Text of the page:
An ethics investigation, a charge of discrimination from the federal Equal Employment Opportunity Commission and a financial dispute all center around former Honolulu City Councilwoman Kym Pine, alleging that she used city resources for her 2020 unsuccessful bid for mayor, disclosed personal medical history of a former employee and did not properly pay that same staffer.
The ethics investigation is centered around Pine’s use of city resources during her mayoral campaign. Council staffers were asked to send fundraising solicitations and messages to an email list cultivated during the course of official Council business that included contacts for county employees and other government workers who were not politically active, according to Daniela Stolfi, a former Pine staffer, and documents reviewed by the Honolulu Star-Advertiser.
Staffers repeatedly urged Pine to use an email list dedicated to the campaign, and notified Pine that they were uncomfortable with her orders, according to Stolfi and the documents. However, Pine persisted. Some lawmakers also asked Pine to cease sending campaign materials to their official emails, which is prohibited.
The ethics investigation into Pine’s campaign was originally based on a complaint filed over a year ago by Choon James, one of Pine’s opponents in the 2020 mayoral race.
Pine, the former councilmember from District 1, is also locked in a financial dispute with Stolfi, who was Pine’s City Council and campaign digital director. Stolfi managed Pine’s City Council and campaign websites, social media feeds, communications and various other duties. Stolfi filed a Small Claims Court case against Pine, alleging that Pine did not pay Stolfi for work done during the campaign. Stolfi is asking the court to make Pine pay her $5,000 for the work she did.
Additionally, the City and County of Honolulu is facing charges of employment discrimination by the Hawaii Civil Rights Commission and the Equal Employment Opportunity Commission after Pine disclosed Stolfi’s mental health history to a Honolulu Star-Advertiser reporter when asked about the Small Claims Court proceeding.
The charge asserts that Pine told the reporter that Stolfi might hurt herself if a story were published on the financial dispute. It also alleges that Pine sent disparaging text messages about Stolfi’s mental health, prescribed medication use and her ability to work with others.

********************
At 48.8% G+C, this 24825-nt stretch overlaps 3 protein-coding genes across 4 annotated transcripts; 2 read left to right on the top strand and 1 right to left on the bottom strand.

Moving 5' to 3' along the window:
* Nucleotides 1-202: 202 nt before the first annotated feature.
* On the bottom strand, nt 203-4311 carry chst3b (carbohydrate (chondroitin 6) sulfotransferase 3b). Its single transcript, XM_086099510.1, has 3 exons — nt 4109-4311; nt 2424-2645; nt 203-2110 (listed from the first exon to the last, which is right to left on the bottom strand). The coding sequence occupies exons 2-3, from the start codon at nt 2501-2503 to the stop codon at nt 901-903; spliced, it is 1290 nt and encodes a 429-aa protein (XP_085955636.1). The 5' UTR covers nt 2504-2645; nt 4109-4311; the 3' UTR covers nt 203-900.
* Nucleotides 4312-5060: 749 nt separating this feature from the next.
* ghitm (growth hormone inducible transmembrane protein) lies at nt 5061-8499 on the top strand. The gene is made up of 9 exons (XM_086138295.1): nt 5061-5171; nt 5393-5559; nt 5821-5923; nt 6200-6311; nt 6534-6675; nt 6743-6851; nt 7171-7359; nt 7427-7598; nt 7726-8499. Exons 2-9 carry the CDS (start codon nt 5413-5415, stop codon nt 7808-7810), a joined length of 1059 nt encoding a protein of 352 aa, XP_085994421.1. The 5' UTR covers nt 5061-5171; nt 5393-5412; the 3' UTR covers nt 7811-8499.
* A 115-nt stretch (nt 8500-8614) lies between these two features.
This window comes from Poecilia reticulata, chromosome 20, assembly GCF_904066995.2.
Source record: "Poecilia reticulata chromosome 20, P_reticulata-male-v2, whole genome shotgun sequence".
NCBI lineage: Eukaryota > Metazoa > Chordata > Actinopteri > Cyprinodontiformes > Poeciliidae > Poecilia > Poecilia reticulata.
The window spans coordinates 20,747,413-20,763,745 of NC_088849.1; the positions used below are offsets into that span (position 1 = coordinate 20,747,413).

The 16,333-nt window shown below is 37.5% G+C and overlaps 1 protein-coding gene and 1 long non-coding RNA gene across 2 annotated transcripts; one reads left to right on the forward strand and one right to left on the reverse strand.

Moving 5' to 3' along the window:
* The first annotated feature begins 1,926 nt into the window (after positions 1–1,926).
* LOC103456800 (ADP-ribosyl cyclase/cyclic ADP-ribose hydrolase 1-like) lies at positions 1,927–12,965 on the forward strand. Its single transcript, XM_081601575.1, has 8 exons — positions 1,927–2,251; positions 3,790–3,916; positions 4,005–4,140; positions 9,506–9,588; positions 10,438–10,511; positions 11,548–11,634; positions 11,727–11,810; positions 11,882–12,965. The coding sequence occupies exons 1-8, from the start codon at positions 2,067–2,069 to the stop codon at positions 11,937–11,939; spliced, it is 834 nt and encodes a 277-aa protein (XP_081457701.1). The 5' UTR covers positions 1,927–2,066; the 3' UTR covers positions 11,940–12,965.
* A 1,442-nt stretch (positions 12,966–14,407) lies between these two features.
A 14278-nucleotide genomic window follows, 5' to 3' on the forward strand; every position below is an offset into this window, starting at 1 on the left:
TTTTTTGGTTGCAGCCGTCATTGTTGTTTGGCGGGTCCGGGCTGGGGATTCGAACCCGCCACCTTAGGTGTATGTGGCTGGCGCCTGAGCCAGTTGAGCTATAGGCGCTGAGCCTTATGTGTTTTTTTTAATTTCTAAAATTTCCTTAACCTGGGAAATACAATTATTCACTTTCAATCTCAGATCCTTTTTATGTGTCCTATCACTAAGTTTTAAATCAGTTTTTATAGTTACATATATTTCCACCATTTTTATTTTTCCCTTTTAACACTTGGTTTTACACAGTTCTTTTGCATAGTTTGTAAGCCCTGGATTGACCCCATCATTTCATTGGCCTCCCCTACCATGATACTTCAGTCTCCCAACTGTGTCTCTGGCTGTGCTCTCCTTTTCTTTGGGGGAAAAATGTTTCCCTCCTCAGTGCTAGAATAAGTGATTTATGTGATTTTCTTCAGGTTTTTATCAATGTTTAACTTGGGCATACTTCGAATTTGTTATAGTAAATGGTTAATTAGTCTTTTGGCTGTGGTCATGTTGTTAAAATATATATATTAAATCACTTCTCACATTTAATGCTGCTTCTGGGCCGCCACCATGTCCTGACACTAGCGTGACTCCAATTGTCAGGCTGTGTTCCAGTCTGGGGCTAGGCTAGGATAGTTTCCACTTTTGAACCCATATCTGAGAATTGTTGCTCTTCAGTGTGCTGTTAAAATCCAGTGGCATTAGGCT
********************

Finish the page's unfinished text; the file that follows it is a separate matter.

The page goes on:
For a charge of discrimination to be filed by both the EEOC and the Hawaii Civil Rights Commission, a preliminary interview must be completed. After a complaint is filed, the employer has the opportunity to respond and then there is a formal investigation. If the investigator determines unlawful discrimination has occurred, the commissions would attempt to settle the case where the offending party could have to pay damages. Cases can also go to a hearing, although it is rare.
Stolfi alleged that Pine created a hostile work environment by playing employees off against one another, according to documents from the investigation obtained by the Star-Advertiser.
Stolfi worked for Pine since 2013, and they had a close relationship that severely deteriorated during the pandemic, Stolfi said.
“I feel like it (the pandemic) allowed a lot of people to exploit employees, and that’s what we went through,” Stolfi said.
“She knew we could lose our jobs. She knew that we were afraid to be unemployed. And so she was able to push us to the maximum and make us do things, and try to get us to do things that we didn’t want to, and we can’t really do anything about it.”
Pine said she was not aware of the complaints.
“I hope that these people get the help that they need,” Pine said.
“And I forgive them.”